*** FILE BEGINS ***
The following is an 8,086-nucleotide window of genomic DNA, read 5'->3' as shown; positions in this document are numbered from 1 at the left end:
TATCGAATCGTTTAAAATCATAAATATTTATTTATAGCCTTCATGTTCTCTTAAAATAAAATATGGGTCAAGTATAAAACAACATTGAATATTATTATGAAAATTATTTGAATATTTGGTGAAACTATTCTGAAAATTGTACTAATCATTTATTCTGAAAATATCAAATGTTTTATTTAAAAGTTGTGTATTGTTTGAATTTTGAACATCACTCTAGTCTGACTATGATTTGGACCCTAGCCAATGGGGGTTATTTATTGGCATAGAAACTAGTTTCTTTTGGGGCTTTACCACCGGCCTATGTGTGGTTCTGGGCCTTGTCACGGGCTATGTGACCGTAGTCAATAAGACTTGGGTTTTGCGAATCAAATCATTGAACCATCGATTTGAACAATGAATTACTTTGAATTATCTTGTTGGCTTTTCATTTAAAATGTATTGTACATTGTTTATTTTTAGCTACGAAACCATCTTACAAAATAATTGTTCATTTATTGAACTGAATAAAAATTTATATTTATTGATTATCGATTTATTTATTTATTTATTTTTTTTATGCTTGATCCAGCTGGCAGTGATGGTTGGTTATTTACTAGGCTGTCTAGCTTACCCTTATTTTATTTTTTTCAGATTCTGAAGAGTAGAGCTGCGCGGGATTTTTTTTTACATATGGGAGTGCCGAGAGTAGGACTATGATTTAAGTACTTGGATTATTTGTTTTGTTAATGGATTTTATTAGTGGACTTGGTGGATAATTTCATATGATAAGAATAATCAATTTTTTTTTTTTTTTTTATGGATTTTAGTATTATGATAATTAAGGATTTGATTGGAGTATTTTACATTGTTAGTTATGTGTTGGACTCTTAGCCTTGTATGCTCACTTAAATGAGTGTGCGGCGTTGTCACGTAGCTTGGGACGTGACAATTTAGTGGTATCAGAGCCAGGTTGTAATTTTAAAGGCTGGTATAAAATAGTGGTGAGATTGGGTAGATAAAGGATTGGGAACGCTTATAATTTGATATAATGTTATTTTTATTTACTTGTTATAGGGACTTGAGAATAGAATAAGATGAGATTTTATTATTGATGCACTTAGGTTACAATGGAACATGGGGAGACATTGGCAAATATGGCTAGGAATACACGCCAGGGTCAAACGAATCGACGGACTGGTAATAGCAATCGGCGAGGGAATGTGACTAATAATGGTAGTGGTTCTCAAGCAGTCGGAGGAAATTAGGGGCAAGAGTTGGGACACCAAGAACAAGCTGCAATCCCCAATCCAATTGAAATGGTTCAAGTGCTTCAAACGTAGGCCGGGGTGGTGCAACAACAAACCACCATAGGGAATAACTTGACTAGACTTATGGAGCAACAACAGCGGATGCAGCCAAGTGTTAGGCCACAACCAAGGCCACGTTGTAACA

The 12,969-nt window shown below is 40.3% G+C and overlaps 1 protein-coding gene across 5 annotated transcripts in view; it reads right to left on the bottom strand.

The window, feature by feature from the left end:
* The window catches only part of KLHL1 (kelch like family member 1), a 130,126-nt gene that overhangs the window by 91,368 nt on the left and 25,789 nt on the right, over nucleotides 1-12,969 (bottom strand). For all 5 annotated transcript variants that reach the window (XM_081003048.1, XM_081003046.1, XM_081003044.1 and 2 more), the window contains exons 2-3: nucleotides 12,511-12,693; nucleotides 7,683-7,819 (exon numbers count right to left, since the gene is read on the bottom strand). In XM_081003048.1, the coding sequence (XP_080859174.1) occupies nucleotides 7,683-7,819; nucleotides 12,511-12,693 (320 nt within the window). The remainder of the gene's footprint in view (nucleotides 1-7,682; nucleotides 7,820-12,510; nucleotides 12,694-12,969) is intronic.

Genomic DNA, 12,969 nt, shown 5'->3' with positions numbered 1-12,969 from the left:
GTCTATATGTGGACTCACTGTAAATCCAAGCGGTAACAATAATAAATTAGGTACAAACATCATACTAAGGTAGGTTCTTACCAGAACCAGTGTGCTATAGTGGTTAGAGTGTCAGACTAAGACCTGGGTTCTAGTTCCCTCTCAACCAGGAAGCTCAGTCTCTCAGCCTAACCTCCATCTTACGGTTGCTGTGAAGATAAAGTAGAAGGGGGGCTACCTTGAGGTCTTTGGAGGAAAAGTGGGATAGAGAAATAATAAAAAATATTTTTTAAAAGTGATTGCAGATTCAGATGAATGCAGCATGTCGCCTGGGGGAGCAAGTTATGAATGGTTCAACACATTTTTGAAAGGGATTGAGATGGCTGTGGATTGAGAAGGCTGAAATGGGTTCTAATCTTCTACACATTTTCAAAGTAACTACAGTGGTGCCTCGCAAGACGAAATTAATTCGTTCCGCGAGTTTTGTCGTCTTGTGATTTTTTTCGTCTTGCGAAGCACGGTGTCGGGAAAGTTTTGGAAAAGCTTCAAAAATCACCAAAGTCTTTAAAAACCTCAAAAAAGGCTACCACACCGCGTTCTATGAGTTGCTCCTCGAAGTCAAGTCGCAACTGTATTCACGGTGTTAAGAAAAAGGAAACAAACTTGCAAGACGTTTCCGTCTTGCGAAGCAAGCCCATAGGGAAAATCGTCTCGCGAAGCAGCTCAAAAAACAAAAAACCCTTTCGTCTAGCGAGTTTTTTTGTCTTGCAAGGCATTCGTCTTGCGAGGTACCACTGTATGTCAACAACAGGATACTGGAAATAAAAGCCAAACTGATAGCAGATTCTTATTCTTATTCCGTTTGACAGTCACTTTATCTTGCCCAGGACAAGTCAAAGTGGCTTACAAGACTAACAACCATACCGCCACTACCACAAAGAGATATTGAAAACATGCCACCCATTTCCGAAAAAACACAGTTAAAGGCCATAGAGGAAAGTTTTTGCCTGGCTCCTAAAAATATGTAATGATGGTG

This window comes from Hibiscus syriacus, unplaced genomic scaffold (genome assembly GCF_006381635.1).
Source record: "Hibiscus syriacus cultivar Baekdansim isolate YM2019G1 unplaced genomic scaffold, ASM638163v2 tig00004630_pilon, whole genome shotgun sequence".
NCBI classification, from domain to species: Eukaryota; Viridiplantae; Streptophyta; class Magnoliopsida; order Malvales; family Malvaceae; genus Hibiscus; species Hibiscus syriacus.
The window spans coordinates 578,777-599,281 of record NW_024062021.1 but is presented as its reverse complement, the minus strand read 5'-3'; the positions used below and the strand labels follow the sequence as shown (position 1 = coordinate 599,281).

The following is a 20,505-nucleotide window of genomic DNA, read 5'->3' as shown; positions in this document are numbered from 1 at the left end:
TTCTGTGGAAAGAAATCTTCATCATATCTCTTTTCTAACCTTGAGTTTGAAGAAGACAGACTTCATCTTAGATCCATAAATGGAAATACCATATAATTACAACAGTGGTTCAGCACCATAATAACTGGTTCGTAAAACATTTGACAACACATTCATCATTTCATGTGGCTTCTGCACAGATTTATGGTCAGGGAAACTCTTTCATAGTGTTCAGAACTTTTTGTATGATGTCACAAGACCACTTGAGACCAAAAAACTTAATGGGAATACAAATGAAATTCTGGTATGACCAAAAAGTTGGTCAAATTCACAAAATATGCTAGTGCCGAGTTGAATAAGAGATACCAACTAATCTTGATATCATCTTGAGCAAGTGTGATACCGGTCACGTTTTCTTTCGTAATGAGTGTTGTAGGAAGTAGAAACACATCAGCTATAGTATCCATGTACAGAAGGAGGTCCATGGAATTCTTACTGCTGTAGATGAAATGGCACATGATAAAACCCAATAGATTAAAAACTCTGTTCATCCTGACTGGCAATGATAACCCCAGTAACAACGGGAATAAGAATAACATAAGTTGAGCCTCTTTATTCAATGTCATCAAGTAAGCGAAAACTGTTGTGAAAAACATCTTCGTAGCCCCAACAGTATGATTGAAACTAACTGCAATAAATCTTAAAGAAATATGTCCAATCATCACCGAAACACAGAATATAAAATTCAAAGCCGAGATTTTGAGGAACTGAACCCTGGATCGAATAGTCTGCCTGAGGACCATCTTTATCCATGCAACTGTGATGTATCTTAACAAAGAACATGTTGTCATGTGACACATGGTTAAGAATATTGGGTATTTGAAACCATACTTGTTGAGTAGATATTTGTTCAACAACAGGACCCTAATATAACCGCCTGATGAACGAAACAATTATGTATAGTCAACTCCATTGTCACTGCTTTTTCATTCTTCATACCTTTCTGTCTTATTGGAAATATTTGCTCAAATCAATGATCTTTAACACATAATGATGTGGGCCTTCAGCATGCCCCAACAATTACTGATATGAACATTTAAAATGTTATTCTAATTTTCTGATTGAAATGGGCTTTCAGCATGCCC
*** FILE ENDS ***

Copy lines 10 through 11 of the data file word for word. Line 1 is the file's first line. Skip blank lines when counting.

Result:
NCBI classification, from domain to species: Eukaryota; Viridiplantae; Streptophyta; class Magnoliopsida; order Malvales; family Malvaceae; genus Hibiscus; species Hibiscus syriacus.
The window spans coordinates 578,777-599,281 of record NW_024062021.1 but is presented as its reverse complement, the minus strand read 5'-3'; the positions used below and the strand labels follow the sequence as shown (position 1 = coordinate 599,281).